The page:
You want to authenticate between an OpenSSH client and an SSH2 server (i.e., SSH Secure Shell from SSH Communication Security) using an existing SSH2-format key.
Suppose your SSH2 private key is id_dsa_1024_a.
Make a copy of the SSH2 private key:
$ cd ~/.ssh2 $ cp -p id_dsa_1024_a newkey
Set its passphrase to the empty string, creating an unencrypted key:
$ ssh-keygen2 -e newkey ... Do you want to edit passphrase (yes or no)? yes New passphrase : Again :
Import the SSH2 private key to convert it into an OpenSSH private key, imported-ssh2-key:
$ mkdir -p ~/.ssh If it doesn't already exist $ chmod 700 ~/.ssh $ cd ~/.ssh $ mv ~/.ssh2/newkey . $ ssh-keygen -i -f newkey > imported-ssh2-key $ rm newkey $ chmod 600 imported-ssh2-key
Change the passphrase of the imported key:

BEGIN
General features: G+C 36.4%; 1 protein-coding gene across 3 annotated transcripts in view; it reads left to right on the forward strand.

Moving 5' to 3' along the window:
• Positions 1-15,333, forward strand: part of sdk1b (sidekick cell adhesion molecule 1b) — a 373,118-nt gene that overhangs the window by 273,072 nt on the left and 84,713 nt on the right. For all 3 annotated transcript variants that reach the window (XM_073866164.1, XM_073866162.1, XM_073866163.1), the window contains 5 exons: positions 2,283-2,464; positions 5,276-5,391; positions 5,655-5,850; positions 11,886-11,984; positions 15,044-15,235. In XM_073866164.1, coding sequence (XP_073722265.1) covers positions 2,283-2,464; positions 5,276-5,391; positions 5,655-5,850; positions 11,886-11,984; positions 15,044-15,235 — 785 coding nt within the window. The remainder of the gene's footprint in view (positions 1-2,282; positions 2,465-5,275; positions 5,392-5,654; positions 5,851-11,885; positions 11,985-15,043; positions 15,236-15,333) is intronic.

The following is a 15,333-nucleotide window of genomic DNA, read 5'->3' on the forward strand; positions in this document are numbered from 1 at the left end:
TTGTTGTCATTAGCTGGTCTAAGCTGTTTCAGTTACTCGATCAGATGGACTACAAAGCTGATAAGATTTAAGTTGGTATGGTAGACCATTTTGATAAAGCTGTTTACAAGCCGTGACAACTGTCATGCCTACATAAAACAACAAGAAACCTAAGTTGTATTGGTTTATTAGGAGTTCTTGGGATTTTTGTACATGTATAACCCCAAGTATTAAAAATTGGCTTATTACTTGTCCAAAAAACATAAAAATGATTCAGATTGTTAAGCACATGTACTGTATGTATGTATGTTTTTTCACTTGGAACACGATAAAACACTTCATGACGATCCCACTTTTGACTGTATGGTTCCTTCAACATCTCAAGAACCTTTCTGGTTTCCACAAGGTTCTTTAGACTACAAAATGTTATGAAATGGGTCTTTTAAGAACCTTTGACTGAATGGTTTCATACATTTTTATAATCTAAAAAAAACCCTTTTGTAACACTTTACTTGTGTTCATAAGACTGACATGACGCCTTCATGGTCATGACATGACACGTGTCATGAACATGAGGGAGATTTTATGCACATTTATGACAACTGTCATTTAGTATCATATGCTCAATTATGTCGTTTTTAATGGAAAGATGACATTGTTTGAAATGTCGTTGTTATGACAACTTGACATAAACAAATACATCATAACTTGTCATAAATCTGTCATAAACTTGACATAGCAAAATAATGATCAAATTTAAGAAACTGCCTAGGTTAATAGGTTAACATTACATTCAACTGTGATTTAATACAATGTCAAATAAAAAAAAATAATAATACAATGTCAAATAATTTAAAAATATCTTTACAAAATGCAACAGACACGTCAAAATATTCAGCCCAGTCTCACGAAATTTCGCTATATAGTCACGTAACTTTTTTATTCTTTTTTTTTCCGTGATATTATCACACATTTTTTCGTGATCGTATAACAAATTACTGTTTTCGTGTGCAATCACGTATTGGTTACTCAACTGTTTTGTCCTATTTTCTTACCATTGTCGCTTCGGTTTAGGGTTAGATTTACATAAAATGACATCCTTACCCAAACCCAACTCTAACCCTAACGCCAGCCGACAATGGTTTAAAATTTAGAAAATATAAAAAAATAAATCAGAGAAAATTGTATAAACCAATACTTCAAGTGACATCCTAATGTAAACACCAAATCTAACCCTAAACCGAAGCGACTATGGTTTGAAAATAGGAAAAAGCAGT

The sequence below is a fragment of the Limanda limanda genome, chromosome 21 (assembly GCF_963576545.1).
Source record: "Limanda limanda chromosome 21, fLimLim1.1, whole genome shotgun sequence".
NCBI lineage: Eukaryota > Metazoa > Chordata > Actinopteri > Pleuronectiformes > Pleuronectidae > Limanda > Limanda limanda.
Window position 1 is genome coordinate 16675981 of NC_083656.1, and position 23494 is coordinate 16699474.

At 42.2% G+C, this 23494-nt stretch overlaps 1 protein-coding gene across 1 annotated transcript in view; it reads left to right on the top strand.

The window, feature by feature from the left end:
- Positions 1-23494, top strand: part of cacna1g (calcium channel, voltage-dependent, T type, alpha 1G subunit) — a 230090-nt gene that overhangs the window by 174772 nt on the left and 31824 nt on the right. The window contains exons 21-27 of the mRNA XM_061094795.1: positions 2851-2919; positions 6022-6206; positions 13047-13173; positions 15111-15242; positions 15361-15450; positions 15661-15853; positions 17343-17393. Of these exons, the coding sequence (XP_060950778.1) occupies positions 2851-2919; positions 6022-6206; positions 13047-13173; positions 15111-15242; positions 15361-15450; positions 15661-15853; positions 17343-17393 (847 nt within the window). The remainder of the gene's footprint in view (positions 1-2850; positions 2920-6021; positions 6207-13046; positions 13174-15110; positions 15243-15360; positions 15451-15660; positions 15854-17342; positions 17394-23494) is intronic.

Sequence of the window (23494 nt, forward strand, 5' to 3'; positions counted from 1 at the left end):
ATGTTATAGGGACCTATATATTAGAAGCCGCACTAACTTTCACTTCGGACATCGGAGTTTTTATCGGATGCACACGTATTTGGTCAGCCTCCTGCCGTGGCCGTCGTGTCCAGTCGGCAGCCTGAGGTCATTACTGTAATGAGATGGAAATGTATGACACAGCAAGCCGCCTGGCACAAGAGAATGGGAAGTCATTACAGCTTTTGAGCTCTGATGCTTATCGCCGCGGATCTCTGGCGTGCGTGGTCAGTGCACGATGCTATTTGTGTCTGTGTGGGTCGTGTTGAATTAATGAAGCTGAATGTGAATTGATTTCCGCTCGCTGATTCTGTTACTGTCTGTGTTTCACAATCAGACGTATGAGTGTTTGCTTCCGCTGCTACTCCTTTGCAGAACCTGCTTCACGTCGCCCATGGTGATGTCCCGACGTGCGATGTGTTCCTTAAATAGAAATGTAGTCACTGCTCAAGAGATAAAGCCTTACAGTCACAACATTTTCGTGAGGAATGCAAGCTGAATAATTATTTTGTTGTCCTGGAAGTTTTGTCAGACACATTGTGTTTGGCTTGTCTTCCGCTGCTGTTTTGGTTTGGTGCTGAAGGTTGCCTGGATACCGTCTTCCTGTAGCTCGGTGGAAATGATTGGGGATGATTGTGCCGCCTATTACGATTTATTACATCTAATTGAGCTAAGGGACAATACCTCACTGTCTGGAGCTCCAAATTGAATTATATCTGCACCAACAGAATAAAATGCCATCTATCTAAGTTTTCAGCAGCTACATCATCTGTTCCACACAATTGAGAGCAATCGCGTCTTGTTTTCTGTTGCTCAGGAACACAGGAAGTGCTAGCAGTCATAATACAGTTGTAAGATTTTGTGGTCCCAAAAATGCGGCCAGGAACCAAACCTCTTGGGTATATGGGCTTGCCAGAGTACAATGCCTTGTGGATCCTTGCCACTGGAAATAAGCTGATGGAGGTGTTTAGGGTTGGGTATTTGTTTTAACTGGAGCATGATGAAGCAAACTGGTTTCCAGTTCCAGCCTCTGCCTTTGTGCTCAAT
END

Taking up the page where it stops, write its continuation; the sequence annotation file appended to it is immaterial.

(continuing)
$ ssh-keygen -p imported-ssh2-key
Use your new key:
$ ssh -l remoteuser -i ~/.ssh/imported-ssh2-key remotehost
To generate the OpenSSH public key from the OpenSSH private key imported-ssh2-key, run:
$ ssh-keygen -y -f imported-ssh2-key > imported-ssh2-key.pub Enter passphrase: ********
OpenSSH's ssh-keygen can convert an SSH2-style private key into an OpenSSH-style private key, using the -i (import) option; however, it works only for unencrypted SSH2 keys. So we decrypt the key (changing its passphrase to null), import it, and re-encrypt it.
This technique involves some risk, since your SSH2 private key will be unencrypted on disk for a few moments. If this concerns you, perform steps 2-3 on a secure machine with no network connection (say, a laptop). Then burn the laptop.
To make the newly imported key your default OpenSSH key, name it ~/.ssh/id_dsa instead of imported-ssh2-key.
As an alternative solution, you could ignore your existing SSH2 private key, generate a brand new OpenSSH key pair, and convert its public key for SSH2 use. [Recipe 6.5] But if your SSH2 public key is already installed on many remote sites, it might make sense to import and reuse the SSH2 private key.